Does Land Depreciate in Value?
In accounting, depreciation refers to the process of an asset losing value over time as it ages, deteriorates or becomes obsolete. Land, like any asset, can go down in value, but it doesn't depreciate in the accounting sense. This is important to businesses, because the depreciation of assets is tax-deductible as a business expense.
Most physical, or tangible assets -- such as buildings, vehicles, equipment and the like -- aren't going to last forever. A company's new delivery vehicle, for example, might have a usable life of 10 years, and its value declines over that time. Each year, the company can claim the decline in its value as an expense. That's depreciation. Under the most commonly used method of depreciation, which is straight-line depreciation, the company could claim a depreciation expense of 10 percent of the value of the vehicle every year for 10 years. Intangible assets, such as computer software or patents, might also be depreciable, because they, too, can become obsolete.
Land is a tangible asset, but it's not subject to depreciation for the simple reason that land doesn't get worn out or obsolete. In the words of the Internal Revenue Service, land doesn't have a "determinable usable life," which is a required element for any asset to be depreciable. That doesn't mean land can't decline in value. It certainly can. For example, a piece of undeveloped land in an area with a hot housing market would probably be in high demand, and that would be reflected in the value. If the housing market goes cold, the demand will drop, and so will the value of the land. But the decline doesn't qualify as depreciation.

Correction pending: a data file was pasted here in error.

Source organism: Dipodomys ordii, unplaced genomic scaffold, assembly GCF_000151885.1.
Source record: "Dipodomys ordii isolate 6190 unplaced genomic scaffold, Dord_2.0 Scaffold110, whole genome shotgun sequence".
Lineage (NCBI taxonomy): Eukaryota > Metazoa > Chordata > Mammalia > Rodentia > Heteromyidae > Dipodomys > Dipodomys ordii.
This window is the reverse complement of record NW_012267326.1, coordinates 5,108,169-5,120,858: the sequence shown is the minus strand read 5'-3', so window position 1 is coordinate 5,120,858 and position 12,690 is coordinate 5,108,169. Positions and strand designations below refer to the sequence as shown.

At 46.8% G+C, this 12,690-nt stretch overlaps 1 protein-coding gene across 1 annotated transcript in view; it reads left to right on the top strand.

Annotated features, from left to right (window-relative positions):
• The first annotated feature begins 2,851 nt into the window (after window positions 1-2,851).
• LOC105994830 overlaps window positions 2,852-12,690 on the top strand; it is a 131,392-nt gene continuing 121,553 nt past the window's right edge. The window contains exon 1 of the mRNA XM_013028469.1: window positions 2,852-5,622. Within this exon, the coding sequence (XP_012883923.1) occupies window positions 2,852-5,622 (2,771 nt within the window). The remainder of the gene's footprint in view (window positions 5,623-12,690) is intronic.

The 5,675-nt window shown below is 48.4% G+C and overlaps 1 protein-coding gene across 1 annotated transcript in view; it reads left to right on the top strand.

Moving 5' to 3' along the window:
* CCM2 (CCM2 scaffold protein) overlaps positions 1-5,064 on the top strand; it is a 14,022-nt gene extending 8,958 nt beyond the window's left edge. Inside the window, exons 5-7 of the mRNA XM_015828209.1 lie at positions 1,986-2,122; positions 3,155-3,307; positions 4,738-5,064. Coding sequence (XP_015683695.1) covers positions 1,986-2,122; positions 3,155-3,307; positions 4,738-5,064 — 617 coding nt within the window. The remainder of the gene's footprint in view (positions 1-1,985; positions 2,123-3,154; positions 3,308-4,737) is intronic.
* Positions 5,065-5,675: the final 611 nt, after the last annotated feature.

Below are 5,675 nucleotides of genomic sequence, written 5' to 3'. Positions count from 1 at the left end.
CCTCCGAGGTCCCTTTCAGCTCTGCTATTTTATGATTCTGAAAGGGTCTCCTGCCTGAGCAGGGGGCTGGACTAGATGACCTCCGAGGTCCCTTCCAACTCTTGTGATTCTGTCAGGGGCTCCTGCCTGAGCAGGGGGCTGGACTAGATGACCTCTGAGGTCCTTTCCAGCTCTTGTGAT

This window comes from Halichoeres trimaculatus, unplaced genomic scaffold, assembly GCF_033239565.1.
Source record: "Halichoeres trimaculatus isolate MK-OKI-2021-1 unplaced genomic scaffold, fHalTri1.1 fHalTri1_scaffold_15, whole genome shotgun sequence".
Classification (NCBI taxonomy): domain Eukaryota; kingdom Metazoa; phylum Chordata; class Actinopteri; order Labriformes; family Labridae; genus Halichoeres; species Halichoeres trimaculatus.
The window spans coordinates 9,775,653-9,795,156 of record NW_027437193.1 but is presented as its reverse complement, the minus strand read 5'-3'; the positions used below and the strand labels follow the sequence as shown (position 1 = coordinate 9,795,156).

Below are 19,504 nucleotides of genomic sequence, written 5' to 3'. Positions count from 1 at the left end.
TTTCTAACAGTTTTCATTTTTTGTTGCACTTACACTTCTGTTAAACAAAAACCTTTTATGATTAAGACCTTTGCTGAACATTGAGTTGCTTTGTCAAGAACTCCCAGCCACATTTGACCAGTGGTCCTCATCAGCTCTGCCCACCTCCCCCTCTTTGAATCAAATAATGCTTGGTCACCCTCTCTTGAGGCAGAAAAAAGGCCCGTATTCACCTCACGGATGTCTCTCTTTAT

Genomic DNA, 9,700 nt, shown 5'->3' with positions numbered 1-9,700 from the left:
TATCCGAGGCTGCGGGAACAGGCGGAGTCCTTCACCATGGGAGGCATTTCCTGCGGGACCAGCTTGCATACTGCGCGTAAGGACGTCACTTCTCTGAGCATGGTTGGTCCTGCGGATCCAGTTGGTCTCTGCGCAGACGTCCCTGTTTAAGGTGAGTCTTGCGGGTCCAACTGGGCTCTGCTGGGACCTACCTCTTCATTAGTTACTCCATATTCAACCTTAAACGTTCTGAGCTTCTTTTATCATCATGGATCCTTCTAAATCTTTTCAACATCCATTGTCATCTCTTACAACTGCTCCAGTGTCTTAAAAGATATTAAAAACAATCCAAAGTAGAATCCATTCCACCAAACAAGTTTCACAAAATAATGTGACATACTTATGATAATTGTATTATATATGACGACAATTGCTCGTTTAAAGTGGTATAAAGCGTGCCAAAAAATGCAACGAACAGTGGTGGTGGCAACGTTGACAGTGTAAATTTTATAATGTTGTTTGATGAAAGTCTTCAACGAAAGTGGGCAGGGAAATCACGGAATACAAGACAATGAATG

Businesses can write off the decline in the value of land, but only when they sell the land. Say a business buys an acre of land for $10,000. Even if the business knows the land is declining in value, it can't claim it as a depreciation expense, because land isn't depreciable. However, if the company then sells the land for $8,000, it can claim the $2,000 as a capital loss for the year it sells the land.
Costs involved in preparing land for business use can be depreciated if they are so closely tied to other depreciable assets that you can determine a usable life for them. For example, if you were to construct a new building and plant bushes around the perimeter of the foundation, those bushes are essentially part of the building. You can't bulldoze the building without removing the bushes, so they have the same usable life as the building. The cost of the landscaping can be depreciated on the same schedule as the building itself. But land preparation expenses not directly associated with depreciable assets are not depreciable.